A box here, a garbage bag there … it all adds up

Funny thing is though, having all this time to do the sorting, packing, etc, is wonderful, but the process feels like it’s going on forever. I’ve never experienced moving like this.

In my younger days in OZ (Australia) I could be packed up and out of a house in a week, which in some of those early digs was about all the notice I got. Ah yes, those rousing days of shared housing and inner-city living.

Even when I could afford to live by myself, and/or with partners, house-moving took a month at the longest. Hell, even when Mrs Widds and I moved her to Widder Island, we were out of our old place in Vancouver in a month. (nearly bloody killed us, but we did it)

This more sedate pace feels right though. We have time enough to look at each and every object and go, ‘storage’, ‘in the trailer’, or ‘thrift store/garbage’. Those are our only three options for every thing here.

It does clarify one’s decision-making processes.

-oOo-

Here’s something I uncovered the other day. A rough template I created in another Era, (somewhere around the end-ish of 2019) look familiar?

Same women, same wheels, same three coasts ... hell yeah!

Same women, same wheels, same three coasts … hell yeah!

Maybe not yet, and maybe not as soon as we’d planned, nevertheless …

The Terrifying Art Of Becoming

Freek Week downgraded itself to mere Freek Hours, thence to Freek Minutes. These minutes are, however, just as overwhelming as the hours and weeks. The only good thing about them is that it takes less time to overcome them but their ability to come seemingly out of nowhere, is disconcerting, to say the least.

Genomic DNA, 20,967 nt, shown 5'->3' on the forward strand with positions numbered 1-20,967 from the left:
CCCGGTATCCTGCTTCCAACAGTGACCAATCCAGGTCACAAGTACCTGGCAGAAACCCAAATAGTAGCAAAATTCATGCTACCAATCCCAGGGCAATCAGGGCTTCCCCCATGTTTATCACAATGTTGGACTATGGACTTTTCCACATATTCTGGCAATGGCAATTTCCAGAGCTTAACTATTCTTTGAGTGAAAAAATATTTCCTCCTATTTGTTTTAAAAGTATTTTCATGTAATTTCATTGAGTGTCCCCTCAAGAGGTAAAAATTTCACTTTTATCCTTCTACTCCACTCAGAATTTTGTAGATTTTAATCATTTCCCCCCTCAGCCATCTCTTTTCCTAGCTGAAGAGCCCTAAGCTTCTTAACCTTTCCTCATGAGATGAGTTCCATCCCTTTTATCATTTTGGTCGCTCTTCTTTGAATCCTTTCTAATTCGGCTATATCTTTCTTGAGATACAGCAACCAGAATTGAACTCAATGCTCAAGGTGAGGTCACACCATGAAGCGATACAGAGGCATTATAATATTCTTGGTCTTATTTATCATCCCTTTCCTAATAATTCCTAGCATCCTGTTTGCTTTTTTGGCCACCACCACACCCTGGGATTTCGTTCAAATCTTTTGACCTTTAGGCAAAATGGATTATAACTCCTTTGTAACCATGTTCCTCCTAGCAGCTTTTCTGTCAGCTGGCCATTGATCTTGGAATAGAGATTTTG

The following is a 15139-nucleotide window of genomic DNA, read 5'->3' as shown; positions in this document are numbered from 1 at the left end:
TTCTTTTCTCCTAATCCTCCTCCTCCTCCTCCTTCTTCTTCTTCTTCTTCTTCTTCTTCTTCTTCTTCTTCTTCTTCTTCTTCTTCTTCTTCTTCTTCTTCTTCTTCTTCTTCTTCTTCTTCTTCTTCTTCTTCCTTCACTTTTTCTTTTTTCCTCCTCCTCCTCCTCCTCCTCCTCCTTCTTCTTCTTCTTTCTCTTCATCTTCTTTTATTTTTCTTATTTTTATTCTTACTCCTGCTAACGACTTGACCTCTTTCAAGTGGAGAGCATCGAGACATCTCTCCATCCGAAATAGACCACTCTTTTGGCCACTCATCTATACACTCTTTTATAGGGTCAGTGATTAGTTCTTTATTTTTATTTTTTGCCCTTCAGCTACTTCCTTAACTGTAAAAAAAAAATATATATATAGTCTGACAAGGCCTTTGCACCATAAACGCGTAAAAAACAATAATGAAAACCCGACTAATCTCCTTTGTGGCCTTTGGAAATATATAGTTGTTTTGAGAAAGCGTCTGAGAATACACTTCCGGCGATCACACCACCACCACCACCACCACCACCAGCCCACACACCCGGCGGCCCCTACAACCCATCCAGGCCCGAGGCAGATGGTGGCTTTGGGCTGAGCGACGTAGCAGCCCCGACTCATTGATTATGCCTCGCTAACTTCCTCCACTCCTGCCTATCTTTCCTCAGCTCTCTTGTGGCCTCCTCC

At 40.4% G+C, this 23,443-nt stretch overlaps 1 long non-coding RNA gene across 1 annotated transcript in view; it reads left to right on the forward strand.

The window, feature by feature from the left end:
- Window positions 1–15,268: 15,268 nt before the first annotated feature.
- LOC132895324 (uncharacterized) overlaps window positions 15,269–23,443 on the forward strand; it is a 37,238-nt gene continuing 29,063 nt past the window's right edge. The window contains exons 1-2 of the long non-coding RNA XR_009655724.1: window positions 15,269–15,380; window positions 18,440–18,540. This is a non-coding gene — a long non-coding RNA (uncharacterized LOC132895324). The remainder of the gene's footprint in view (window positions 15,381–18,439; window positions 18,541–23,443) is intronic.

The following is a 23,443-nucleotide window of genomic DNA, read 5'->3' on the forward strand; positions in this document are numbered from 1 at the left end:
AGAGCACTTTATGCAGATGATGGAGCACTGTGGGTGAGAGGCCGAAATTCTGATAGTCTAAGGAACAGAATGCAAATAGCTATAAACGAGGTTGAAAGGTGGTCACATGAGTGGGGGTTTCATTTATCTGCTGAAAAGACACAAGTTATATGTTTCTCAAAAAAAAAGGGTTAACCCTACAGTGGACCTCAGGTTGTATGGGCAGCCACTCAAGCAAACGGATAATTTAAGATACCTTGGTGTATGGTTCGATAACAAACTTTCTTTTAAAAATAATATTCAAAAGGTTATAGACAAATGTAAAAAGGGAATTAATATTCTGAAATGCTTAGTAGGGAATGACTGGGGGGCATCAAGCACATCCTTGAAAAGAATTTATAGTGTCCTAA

Today’s Freek Minute comes to us directly from the Storage Locker …

Empty ... un-full-filled

Empty … un-full-filled

I know what I have become living here on our island in the middle of a lake. I have become a cancer survivor, a self-published author, (Prelude – which I am inordinately proud of) … I have become too overweight, too sedentary … I have become older, by eight years, and wiser, I hope … a survivor of 2020 … I am closer to my physical death than my birth, and I am far too fond of my habits.

… but what will I become if I stay here? The answer to that lies in a deep level of self honesty … which says I will become invisible, even to myself, with the passing of days … I will eventually disappear into the illusion of safety and security, the comfort of familiarity and routines, and a spirit-death of a thousand fear-filled thoughts.

What will I become, though, when I leave?

-oOo-

We have a leave date, the 31st May, and we have started to fill our storage unit with ‘stuff’.

Other ‘stuff’ is bound for the thrift store. Boxes, half-filled with ‘stuff’ are littered throughout the house, and we wonder, every day, how we managed to not only accumulate so much ‘stuff’, but how we’ve lived with it for this long.

The answer to that last bit is, of course, we’ve been gathering ‘stuff’ for this very outcome.

Think about it for a minute. Think about where and how you’re living right now. I know that for most of you, your life is set. There are routines you follow. The future, although as yet unwritten, is fairly well defined.

I know my life was.

This adventure of ours feels very much like we’re throwing all that out the window.

Imagine leaving all your familiarities behind, taking with you only what you can carry. What goes with you? What stays?

Mrs Widds’ grandmother came west, through the Canadian prairies, in a covered wagon. Everything she knew, everything she owned, was within that wagon. The rest, was, perhaps a few lines drawn on an old map that led to the hope of a new life.

In my more sleep-deprived moments, because some nights sleep is hard to come by when lists loom so large, I feel as though that’s what we’re doing too.

-oOo-

So, what will I become?

We shall see.

Freek Week!!!

Things are moving along a little faster than we expected.

Just before the pandemic closed down the world last year, Mrs Widds started working at a temp job that, luckily for us was in an essential industry.

Through a series of circumstances, that ‘temporary’ job extended and extended and extended, until we arrive here at the first couple of months of a new year.

At the beginning of February I did a wee Wunder-Lusters update, wherein we were planning to initiate the new and revised plan by the middle of this year-ish.

As the song goes, ‘t’aint necessarily so,’ folks.